In the recent year, the NCRI and MEK have been enjoying increasing support inside Iran and abroad. In the run-up to May’s presidential elections, people across Iran posted pictures of NCRI president Maryam Rajavi in public places and called for the ruling regime’s overthrow . Iran’s rulers are attempting to stem the tide of support directed toward the NCRI and MEK by spreading false news and propaganda in Iran and western countries. An article recently published by Massoud Khodabandeh, a British-Iranian with reportedly known ties to the Islamic Republic, seeks to dissuade people outside Iran from supporting the MEK by portraying an image based on non-existent and insubstantial facts. According to a recent Washington Examiner piece, he “expresses the true nature of his ire in between the reiteration of debunked and unproven claims about MEK: In the past year, Sen. John McCain, a separate U.S. Senate delegation, and several other prominent U.S. politicians have met with MEK’s leadership in Tirana, Albania, where the group’s members relocated to from Iraq in 2016, and voiced their support for MEK’s goals to establish freedom and democracy in Iran.”

These efforts fall in line with the Iranian media’s concerted efforts to portray a demonic image of the group inside Iran by misrepresenting their history and blaming them for crimes committed by the political establishment itself.

The Iranian regime has sought in vain to eradicate the opposition through violence according to Amnesty International and human rights groups. Since 1981, the regime executed more than 100,000 MEK members and supporters, including the 1988 mass murder of 30,000 political prisoners. It has nonetheless been unsuccessful in uprooting them.

As the recent expansion of the MEK’s network of supporters and the changes overcoming the Middle East region hint, the violent ideology of Iran’s clerical establishment is fast approaching its ultimate demise. And no amount of propaganda and/or lies will be able to stop it.


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Harvard-educated, Dr. Majid Rafizadeh is a world-renowned business strategist and advisor, a leading Iranian-American political scientist, president of the International American Council on the Middle East, and best-selling author. He serves on the advisory board of Harvard International Review.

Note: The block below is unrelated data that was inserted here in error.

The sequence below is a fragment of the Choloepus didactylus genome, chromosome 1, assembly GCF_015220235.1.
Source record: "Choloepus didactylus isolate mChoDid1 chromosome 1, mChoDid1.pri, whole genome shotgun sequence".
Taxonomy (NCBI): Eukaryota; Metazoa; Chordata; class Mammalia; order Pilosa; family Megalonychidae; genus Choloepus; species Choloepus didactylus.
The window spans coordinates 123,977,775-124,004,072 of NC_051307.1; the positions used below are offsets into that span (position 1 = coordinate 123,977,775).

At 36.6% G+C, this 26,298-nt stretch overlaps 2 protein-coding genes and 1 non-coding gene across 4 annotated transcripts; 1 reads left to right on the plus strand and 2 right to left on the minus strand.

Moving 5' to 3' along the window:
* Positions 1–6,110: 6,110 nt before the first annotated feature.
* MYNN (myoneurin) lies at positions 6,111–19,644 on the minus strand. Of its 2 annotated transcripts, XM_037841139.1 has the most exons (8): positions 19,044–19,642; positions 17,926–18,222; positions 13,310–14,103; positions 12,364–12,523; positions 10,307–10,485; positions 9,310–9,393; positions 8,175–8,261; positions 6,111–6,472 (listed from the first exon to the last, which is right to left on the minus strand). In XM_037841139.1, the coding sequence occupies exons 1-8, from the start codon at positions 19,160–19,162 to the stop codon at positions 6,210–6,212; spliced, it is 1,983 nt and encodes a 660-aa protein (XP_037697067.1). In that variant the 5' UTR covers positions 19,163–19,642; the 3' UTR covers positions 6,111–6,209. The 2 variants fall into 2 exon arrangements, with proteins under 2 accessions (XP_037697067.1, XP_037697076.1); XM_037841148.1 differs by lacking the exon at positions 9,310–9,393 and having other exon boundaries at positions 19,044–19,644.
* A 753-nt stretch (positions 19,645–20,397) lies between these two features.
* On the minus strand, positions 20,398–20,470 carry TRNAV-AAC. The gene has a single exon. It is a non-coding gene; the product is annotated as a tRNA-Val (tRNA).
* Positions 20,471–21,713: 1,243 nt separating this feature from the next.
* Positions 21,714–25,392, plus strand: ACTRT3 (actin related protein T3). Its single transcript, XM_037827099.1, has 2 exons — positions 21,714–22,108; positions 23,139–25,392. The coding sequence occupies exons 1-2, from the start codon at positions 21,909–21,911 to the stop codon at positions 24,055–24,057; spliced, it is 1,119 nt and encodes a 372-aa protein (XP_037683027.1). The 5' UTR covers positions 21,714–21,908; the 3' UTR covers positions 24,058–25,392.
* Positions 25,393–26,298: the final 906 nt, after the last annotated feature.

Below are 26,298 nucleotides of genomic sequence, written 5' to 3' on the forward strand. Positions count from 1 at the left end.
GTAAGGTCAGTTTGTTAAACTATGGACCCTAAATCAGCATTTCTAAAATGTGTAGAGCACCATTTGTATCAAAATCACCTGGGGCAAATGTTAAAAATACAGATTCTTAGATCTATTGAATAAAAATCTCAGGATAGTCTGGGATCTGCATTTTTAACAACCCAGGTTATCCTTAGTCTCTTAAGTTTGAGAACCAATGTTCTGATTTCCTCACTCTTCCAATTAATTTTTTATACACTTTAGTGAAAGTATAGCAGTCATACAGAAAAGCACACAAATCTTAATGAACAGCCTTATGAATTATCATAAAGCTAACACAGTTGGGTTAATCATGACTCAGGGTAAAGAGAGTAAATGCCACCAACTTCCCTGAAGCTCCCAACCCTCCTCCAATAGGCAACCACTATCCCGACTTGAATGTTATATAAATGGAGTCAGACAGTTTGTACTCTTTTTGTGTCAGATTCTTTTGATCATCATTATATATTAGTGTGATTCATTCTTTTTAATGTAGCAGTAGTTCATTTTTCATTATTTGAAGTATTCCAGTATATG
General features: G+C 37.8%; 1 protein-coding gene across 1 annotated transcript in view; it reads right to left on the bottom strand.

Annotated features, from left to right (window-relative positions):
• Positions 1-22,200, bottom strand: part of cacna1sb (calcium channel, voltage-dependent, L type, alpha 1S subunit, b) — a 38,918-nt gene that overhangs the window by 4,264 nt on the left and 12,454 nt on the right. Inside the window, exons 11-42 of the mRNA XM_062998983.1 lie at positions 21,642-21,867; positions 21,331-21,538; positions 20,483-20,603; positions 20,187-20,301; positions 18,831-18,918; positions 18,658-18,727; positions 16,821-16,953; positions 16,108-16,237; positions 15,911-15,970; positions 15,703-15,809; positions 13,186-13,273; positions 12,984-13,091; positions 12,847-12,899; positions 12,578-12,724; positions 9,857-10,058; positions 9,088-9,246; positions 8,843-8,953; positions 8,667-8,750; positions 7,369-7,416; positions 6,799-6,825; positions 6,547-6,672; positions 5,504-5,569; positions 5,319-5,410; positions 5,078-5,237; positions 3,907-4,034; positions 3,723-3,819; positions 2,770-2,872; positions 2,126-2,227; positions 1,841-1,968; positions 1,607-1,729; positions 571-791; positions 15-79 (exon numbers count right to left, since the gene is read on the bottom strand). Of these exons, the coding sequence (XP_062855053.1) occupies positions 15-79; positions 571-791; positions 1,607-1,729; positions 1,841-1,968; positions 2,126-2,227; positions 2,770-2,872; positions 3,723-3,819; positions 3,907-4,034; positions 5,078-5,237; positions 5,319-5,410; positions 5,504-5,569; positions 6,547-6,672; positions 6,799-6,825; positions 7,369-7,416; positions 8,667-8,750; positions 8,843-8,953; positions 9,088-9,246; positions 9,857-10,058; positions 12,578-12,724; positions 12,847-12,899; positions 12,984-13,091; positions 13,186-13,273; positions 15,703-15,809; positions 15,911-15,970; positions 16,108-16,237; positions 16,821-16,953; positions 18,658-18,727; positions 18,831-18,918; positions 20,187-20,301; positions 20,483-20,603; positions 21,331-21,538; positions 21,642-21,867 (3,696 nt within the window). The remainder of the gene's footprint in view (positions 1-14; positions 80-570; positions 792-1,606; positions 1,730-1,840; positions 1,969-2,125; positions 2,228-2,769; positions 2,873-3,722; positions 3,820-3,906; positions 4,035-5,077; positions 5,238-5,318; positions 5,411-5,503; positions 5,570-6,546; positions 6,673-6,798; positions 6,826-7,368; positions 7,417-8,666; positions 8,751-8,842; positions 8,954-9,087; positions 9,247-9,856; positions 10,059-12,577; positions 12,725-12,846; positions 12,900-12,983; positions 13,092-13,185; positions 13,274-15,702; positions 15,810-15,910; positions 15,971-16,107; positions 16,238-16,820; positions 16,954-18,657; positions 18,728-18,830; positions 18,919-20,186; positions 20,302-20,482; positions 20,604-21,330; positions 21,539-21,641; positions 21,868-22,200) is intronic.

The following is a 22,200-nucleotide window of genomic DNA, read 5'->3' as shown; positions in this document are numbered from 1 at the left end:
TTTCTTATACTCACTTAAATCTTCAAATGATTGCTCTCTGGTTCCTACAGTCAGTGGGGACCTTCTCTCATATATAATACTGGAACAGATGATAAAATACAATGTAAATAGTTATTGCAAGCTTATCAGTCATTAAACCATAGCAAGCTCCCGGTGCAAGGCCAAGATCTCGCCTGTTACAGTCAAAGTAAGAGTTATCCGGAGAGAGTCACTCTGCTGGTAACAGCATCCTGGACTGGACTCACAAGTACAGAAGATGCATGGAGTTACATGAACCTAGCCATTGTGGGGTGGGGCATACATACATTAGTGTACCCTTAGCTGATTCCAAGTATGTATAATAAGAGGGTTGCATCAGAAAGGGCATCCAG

Dr. Rafizadeh is frequently invited to brief governmental and non-governmental organizations as well as speak, as a featured speaker, at security, business, diplomatic, and social events. He has been recipient of several fellowships and scholarships including from Oxford University, Annenberg, University of California Santa Barbara, Fulbright program, to name a few.

He is regularly quoted and invited to speak on national and international outlets including CNN, BBC World TV and Radio, ABC, Aljazeera English, Fox News, CTV, RT, CCTV America, Skynews, CTV, and France 24 International, to name a few. . He analyses have appeared on academic and non-academic publications including New York Times International, Los Angeles Times, CNN, Fareed Zakaria GPS, The Atlantic, Foreign Policy, The Nation, The National. Aljazeera, The Daily Beast, The Nation, Jerusalem Post, The Economic Times, USA Today Yale Journal of International Affairs, Georgetown Journal of International Affairs, and Harvard International Review. He is a board member of several significant and influential international and governmental institutions, and he is native speaker of several of languages including Persian and Arabic. He also speaks Dari, and can converse in French, Hebrew. More at Harvard. And You can learn more about Dr. Rafizadeh on here. A version of this post was originally published on the Arab News.

<p>Dr. Majid Rafizadeh</p>

Dr. Majid Rafizadeh

Dr. Majid Rafizadeh